Saturday, January 21, 2006

Courage and Indifference

From Roméo Dallaire, Shake Hands with the Devil: the Failure of Humanity in Rwanda.
The day that Henry returned with the Ghanaians June 8, Major Luc Racine led a small team of [military observers] into Nyamirambo, a suburb of Kigali, to do a reconnaissance of a French-run orphanage called Sr. André.

The orphanage was one of the places that Bernard Kouchner [of Doctors without Borders] had on his radar, and the situation there was desperate. The children, mostly Tutsis, were crammed into the building with little food or water and they could rarely even venture safely out into the yard. The orphanage was surrounded by unfriendly people, including militiamen.

To get there , Racine had to negotiate past twenty-one barriers. Nyamirambo was one of the few densely populated areas left in Kigali and was full of militia. All the barriers there were set up close to drinking joints, and the people at the barriers were boozed up on homemade banana beer. Huts were so jammed together on the sides of the road that driving along it was like going through a tunnel.

Racine drove deeper and deeper into Nyamirambo he seemed to be penetrating the heart of the Interahamwe [militias]. The people of the suburb were so poor it was hard for them to imagine a future and they had been receptive to the Hutu hate message.

The orphanage was a square building surrounded by a fence, and jammed up against the fence on all sides were more huts. When Racine and his team drove into the orphanage compound and parked near the one big tree, the French missionary who ran the place burst into tears. But the arrival of the UN vehicles had drawn attention, and soon hundreds of locals had climbed onto the roofs of the surrounding huts, and some even hopped down to stare in the orphanage windows at the children.

Inside the building, a couple of the adults who had been attempting too care for the children had lost it and become near-crazed with fear. Racine knew there was no way he could bring the children out that day. The crowd was getting ugly, and the UN’s evacuation of orphans was a potentially explosive issue. But he decided to try to move the adults who had suffered breakdowns.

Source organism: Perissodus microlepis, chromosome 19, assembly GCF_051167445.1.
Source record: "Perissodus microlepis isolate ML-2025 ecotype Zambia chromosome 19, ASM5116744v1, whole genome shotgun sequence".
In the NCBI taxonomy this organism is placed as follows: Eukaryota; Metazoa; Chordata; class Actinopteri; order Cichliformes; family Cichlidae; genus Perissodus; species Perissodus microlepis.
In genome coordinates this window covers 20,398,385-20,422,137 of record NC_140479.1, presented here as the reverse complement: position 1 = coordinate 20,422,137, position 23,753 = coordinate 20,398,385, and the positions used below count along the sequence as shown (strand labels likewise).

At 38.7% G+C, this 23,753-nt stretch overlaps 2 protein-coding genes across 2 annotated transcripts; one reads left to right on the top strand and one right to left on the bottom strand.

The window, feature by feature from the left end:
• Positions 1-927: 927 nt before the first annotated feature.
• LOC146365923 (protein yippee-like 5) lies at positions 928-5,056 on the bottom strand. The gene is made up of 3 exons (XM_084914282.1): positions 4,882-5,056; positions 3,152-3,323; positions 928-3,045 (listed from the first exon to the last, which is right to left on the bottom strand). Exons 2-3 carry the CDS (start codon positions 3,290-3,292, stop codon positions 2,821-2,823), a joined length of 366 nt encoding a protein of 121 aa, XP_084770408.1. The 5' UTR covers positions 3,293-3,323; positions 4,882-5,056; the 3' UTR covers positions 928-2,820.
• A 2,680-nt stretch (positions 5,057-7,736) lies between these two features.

With the occasional militiaman now firing his weapon toward the orphanage, getting anyone out was going to be tricky. They managed to dodge the bullets and reach the cover of the tree, but on the way to the truck, the French journalist was hit in one buttock, and they had to grab him, fling him inside and make their escape.

Racine stepped on the gas and started ramming his way through the barriers, making it past each one just ahead of the word being passed on to stop them. In Racine and his team’s wake, Nyamirambo exploded—the Interahamwe had no compunction about firing at their own people when denied a target. The suburb became so chaotic, we weren’t able to get back into the neighbourhood until Kigali fell to the RPF three and a half weeks later—even Kagame’s troops had trouble taking control of the area.

That failed mission was exactly the nature of the tasks I had to ask the [military observers] to do in order to try to deliver medical supplies and save, protect, feed and possibly evacuate innocent people. By this point we had received 921 requests from the outside world to go in and save Rwandan individuals or entire families, and 252 requests to rescue expatriates. All of those people had connections pulling strings for them through New York, or even calling us directly.

Even though Racine and his team had made it out of St. André’s orphanage alive, Racine was devastated by the thought of not being able to rescue the children. He knew that after he’d left there was a good chance that all the kids would have been murdered—people had been looking in the windows waiting to pounce.

It took every ounce of our effort, resources and courage to produce tiny results, yet all around us hundreds of thousands of human beings were being ripped apart and millions were running for their lives. Sometimes we did more harm than good. After each and every mission, failed or “successful,” I had to wonder whether it was ethical for me to keep my men at such a level of operational intensity and risk.

After I got home from Rwanda, and the years slowly revealed to me the extent of the cynical manoeuvring by France, Belgium, the United States, and the RPF and the RGF, among others, I couldn’t help but feel that we were a sort of diversion, even sacrificial lambs, that permitted statesmen to say that the world was doing something to stop the killing. In fact we were nothing more than camouflage.

When I hit my personal rock bottom in the late nineties, after I testified at Arusha for the first time, it was because I had finally realized the extent to which I had been duped. I had pushed my people to do real things that ultimately saved human lives, but which in the scheme of the killing seemed nearly insignificant, and all the time I had thought I was leading the effort to try to solve the crisis.

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